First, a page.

Employee International Travel: It’s Never ‘Duty-Free’

This article originally appeared in the July 2018 edition of Mobility Magazine.

Does a company have a legal duty of care for its employees traveling internationally?

A perennial hot topic for mobility conference sessions and webinars, much has been written over the last few years about the “duty of care” that companies owe their employees during international business travel. In most instances, we talk about this “duty of care” in vague generalities without really much of a clear idea of what that duty looks like.

Obviously, companies have a vested interest in keeping their valued employees safe, healthy, and productive during international assignments. Further, I would argue—and I believe most companies would agree—that they have a moral and ethical imperative to protect their employees from harm when asking them to travel abroad to further the company’s mission.

However, is this duty more than just a good business practice and a moral and ethical imperative? Is a company legally obligated for its employees’ well-being when they are halfway around the globe from their home workplace? Is a court really going to hold a company legally and financially responsible for an injury occurring thousands of miles away in a country with different laws, culture, norms, politics, infrastructure, and environment—where anticipating every risk and contingency is difficult if not impossible?

Legal ‘Duty of Care’

In a strictly legal sense, the concept of duty of care is a construct of common tort law. Simply put: If Person A has a duty to care for the well-being of—or at least not to harm—Person B, and Person A fails to act accordingly, Person A is negligent and thus liable for any resulting injury to Person B.

For companies and their employees, courts and regulatory agencies in most jurisdictions have long held that a company has a duty to provide a “reasonably safe workplace” for its employees.

However, when an employee’s “workplace” might be commercial flights and airports across Asia, oil fields in the Congo, factories in China, technology labs in India, ranches in Brazil, and all points of travel and accommodation in between—a company’s duty of care to its employees to provide a reasonably safe workplace takes on a whole new level of complexity.

The seemingly fundamental questions of “What is the employee’s workplace?” and “What is ‘reasonably safe?’” are beyond complex.

What Is the ‘Workplace’?

Determining what constitutes an employee’s “workplace” is most often simply a function of time and place. Determining the workplace of a financial analyst who works from 8 a.m. to 5 p.m. for a financial services firm at its offices in One World Trade Center in New York is relatively straightforward.

But what if her company sends her on a two-week business trip to visit a client in Hong Kong? The answer to the question becomes hazy. Is the employee “at work” only once she arrives at the client’s office in Hong Kong, or is she “at work” as soon as she gets into the taxi headed to the airport in New York? Is she “at work” only while in the office in Hong Kong, or also while at dinner, in her hotel, or sightseeing and taking a harbor cruise on her Sunday off?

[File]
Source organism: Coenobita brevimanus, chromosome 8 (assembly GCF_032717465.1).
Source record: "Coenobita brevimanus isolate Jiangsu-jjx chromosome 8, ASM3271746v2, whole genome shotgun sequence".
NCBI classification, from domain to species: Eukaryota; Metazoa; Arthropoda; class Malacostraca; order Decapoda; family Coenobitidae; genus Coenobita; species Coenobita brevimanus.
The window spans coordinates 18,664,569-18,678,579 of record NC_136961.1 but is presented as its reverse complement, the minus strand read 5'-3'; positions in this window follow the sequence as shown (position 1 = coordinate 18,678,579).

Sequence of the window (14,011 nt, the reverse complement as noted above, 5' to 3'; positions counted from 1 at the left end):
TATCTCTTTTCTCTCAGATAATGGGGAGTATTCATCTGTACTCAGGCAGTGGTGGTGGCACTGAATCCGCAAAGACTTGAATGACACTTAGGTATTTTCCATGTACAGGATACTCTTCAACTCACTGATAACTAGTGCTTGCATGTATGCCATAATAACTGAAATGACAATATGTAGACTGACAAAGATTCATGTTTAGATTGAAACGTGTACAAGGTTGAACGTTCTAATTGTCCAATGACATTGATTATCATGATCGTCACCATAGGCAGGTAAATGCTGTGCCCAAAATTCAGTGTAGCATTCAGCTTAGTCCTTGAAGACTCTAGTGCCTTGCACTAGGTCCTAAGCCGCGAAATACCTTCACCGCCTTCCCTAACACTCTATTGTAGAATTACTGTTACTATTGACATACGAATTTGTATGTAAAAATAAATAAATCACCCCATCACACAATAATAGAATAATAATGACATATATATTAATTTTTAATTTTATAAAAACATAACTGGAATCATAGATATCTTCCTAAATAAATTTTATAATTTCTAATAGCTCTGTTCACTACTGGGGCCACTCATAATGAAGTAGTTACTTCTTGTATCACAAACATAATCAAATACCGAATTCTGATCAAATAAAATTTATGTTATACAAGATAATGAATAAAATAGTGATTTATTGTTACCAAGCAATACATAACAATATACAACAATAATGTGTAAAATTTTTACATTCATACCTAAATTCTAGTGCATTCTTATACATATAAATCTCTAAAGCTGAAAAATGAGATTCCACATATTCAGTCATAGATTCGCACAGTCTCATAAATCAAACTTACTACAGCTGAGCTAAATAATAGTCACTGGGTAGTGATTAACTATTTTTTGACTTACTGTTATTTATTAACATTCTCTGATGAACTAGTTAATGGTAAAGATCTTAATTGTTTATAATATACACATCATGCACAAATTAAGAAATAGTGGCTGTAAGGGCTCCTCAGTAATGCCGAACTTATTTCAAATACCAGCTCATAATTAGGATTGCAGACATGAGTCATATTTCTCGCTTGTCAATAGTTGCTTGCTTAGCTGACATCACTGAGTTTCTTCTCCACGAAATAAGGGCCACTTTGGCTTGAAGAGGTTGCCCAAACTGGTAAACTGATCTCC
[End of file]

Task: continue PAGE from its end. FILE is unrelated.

In most cases, courts around the world apply the simple logic that but for the employee’s foreign assignment, she would not have been in the foreign destination at all.

Therefore, the company can potentially be liable for any injuries that occur at any place and at any time while in, or traveling to and from, the foreign destination. Simply put, the company can be liable for the employee’s well-being from the time she leaves her home office until she returns.

What Is ‘Reasonably Safe’?

What is considered “reasonably safe” is likewise problematic when it comes to international travel. You don’t even have to consider elevated risks from armed conflicts, terrorist attacks, natural disasters, or criminal activity to know that the definition of “reasonably safe” varies greatly around the world. 

What is considered unsafe in a factory in Stuttgart may be commonplace in a factory in Bangkok. A major health risk in Toronto in January is seasonal influenza, while residents of Freetown or Monrovia worry about Ebola. Public protests in center-city London most times involve public permits and placards, but similar protests in Johannesburg or Manila may end in tear gas and bullets.

Even something as mundane as daily transportation is categorically different from country to country. While 57 percent of taxi passengers in New York wisely choose to use their seatbelts, just try to find a seatbelt in a rickshaw in Mumbai.

In most cases, courts are going to take a somewhat case-by-case approach to what is reasonably safe based on the circumstances, and bright-line definitions are hard to come by. But companies should be prepared that courts are not likely to view a French employee visiting their factory in São Paulo in the same way as their local Brazilian employees in that same factory.

The standard of what is reasonably safe in the employee’s home country is likely to influence a court’s reasoning—even for an injury occurring in a foreign country. So to the extent that many inherent risks of international travel cannot be avoided, companies are at least obligated to prepare and warn employees who are unaccustomed to such risks in their home countries.

Read the rest of this article in the July 2018 edition of Mobility Magazine.

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